Provisions for ‘Third Party Access’ stipulate that ‘Transmission System Operators’ (TSOs), and ‘Distribution System Operators’ (DSOs) controlling electricity and gas networks, as well as ‘Storage System Operators’ (SSOs) controlling storage facilities, are required to provide energy companies with non-discriminatory access to their infrastructure. Under this provision TSOs, DSOs and SSOs are obliged to offer the same service to different users under identical contractual conditions. Respectively, provisions for ‘Unbundling’ refer to the separation of energy supply and energy generation activities from the operation of transmission and distribution networks. The provision refers primarily to ownership unbundling where supply or production companies are not allowed to hold a majority share or interfere in the work of a Transmission System Operator. The purpose of this regulatory tool is to avoid distortion in the function of competition created in a case where a company that produces or sells energy would also operate a network thus having an incentive to obstruct its competitors’ access to the infrastructure.
The ‘externality’ element in these two regulatory tools lies on the effects they have on the construction or acquisition of energy infrastructure in the EU by companies from third countries. If for example Gazprom, the Russian state-owned gas production company, wants to construct and operate a gas pipeline in the EU, it needs to comply with ‘Third Party Access’ rules, so it needs to offer access to its pipeline to gas from other producers, i.e. Norway, the North Sea, Azerbaijan, Eastern Mediterranean, US LNG etc. Similarly, regarding ‘Ownership Unbundling’, if for example State Grid, the state-owned electricity utility monopoly of China, owns coal, nuclear, or gas-fired power plant in the EU, it cannot also directly acquire the electricity network of the country.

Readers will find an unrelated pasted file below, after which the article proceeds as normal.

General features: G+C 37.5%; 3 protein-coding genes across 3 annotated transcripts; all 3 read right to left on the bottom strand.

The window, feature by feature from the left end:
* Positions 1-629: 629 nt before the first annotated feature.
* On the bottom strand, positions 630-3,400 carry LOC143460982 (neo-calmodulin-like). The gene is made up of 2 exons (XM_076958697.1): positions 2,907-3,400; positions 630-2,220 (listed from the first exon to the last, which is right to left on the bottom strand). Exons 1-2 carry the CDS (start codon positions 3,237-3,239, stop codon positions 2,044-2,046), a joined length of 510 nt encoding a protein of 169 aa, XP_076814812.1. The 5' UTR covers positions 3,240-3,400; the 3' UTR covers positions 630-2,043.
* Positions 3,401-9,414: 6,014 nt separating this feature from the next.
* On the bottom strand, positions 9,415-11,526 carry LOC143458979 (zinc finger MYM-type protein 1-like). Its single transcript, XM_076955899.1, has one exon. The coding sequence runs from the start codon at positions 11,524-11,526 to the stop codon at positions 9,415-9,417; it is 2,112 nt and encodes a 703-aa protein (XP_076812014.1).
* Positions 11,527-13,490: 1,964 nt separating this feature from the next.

The role of gas-related legal disputes for European energy security
As analysed above, the decline in primary energy production in the EU leads to excessive concerns over the Union’s ability to maintain effective policies regarding energy security without raising its dependence on energy imports. To this end, EU plans towards transition to a more sustainable energy mix seem to collide -or at least not align- with the existing and planned infrastructure in natural gas networks. Germany’s decision to phase-out its nuclear power generation following the 2011 Fukushima accident led to the need for accelerated power production from other sources. This, in turn, has helped boost the county’s RES power production but simultaneously has increased Germany’s need for gas-powered electricity production and therefore its dependency and vulnerability vis-à-vis Russian gas imports.
“…a decision in September 2019 by the Court of Justice of the European Union (CJEU) in ‘Case T-883/16 Poland v. Commission’ has ruled that Gazprom could not use the extended capacity of the OPAL pipeline as an extension to the, also Gazprom-owned, Nord Stream 1 natural gas pipeline.”
As nuclear and coal power production has been a major pillar for energy security in several EU Member States, a phase-out process like the one applied in Germany has not been met in an equally positive manner by several Member States. More importantly, the lengthy dispute resolution process between the Swedish utility Vattenfall against the German government (‘Vattenfall AB et al. v Germany’) over the latter’s decision to completely pull out of nuclear power, creates additional caution in France and Belgium regarding the possibility of phasing out their own -extensive- nuclear power production. Similarly to the situation with nuclear and coal power production, the decline in primary natural gas production within the EU borders, primarily due to decreasing production in the North Sea and Holland’s gas fields, lead to increasing levels of dependency on gas imports. Long-term binding contracts with fixed selling price and volumes, combined with limited routes of gas flows into Europe, have created the conditions for legal disputes in the gas sector. In the case of natural gas prices and network routes, the imperative effects of energy security determine the intensity and gravitas of the legal disputes.